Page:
New RSO student authored article on Ayurveda and commodification in Europe

Former RSO thesis student Marine Viale has had an article based on her thesis published in the Journal of Ayurveda and Integrative Medicine. The article’s title is Conserving traditional wisdom in a commodified landscape: Unpacking brand Ayurveda, and is co-authored with Mark Vicol from RSO. Fantastic to see a very good thesis leading to a peer-reviewed publication. You can read the full article here https://authors.elsevier.com/sd/article/S0975-9476(22)00126-7 and the abstract is pasted below.

Abstract

As Ayurveda continues to gain global recognition as a sanctioned system of health care, the essence of Ayurveda’s identity has become prey to commoditization and commodification for commercial undertakings in the holistic health milieu of India, but also in emerging markets such as Europe. This paper critically assesses the commodification of Ayurveda as a cultural signifier within Europe that separates the indigenous artefact from its Vedic origins. Often presented as an elite commodity in Western settings, Ayurveda has become embedded as a cultural artifact within consumer society as the epitome of holistic care with an emphasis on its spiritual attributes, yet simultaneously isolating it from the customary elements that motivated its inception. The paper argues that Ayurveda’s discursive detachment from its ontological tenets facilitates its rearticulation as a malleable experience as it crosses national boundaries, and in this process fosters the misinterpretation of the ancient healing tradition. This process may provide Ayurvedic treatments and principles with increased visibility in Europe’s health sector. However, brands are exploiting this niche with push-marketing strategies to capitalize on the budding Ayurveda industry, turning traditional medicines into emblematic commodities. To advance this argument, we examine product diversions in the commodification of classical Ayurvedic medicines in the Netherlands and Germany, focusing on the over-the-counter (OTC) segment. We present an interpretive analysis of the processes that are (de)constructing traditional practices and principles as Ayurveda travels beyond India, and how this complicates issues of authenticity and expertise as herbal medicines diverge from the indications ratified in Ayurveda’s classical compendiums.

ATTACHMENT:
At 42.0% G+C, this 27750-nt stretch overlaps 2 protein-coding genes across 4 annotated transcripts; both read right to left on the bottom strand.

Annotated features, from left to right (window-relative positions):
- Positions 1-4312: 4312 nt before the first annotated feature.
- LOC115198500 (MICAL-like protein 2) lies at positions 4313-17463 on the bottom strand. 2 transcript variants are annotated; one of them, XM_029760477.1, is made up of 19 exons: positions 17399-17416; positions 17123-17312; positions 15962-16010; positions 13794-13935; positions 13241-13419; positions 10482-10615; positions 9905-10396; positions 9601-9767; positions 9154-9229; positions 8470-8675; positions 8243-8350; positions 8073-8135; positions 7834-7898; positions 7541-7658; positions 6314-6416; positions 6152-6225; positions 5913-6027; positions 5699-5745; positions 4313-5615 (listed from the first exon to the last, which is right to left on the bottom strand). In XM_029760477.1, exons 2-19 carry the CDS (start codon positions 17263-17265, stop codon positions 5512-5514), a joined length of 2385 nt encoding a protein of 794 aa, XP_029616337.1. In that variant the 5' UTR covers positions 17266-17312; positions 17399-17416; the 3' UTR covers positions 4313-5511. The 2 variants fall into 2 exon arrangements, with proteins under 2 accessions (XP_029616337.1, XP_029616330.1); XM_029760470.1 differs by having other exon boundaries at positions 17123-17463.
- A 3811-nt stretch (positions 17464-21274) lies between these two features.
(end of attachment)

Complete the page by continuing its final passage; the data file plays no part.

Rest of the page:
REMINDER: Assistant Professor Rural Sociology vacancy (Tenure Track) – application deadline 12 September 2022

A month ago we posted a job opening for an Assistant Professor in Rural Sociology (Tenure Track position). If you are interested to apply or know of potential candidates, please be aware that the deadline for submitting applications is approaching. Applications can be submitted up to and including September 12th 2022 via the apply button on the vacancy page.

Job opening: Assistant Professor Rural Sociology (tenure track position)

The Rural Sociology Group of Wageningen University invites applicants for a tenure Track position (assistant professor, 0.8 – 1.0 fte) in rural sociology, with a focus on critical agrarian and rural studies and international development studies.

In this challenging career trajectory:

  • You will undertake independent research and participate in (international) research projects, focusing on topics such as inclusive agrarian and rural development,  agri-food system dynamics, international comparison of agrarian change, and the politics of agrarian and rural development.
  • You will teach and coordinate one or more courses for the Bachelor and Master programs International Development Studies (BIN/MID) and the Master programs Organic Agriculture (MOA) and Rural Development and Innovation (MDR). On our website you find all courses, and they are clearly connected with our research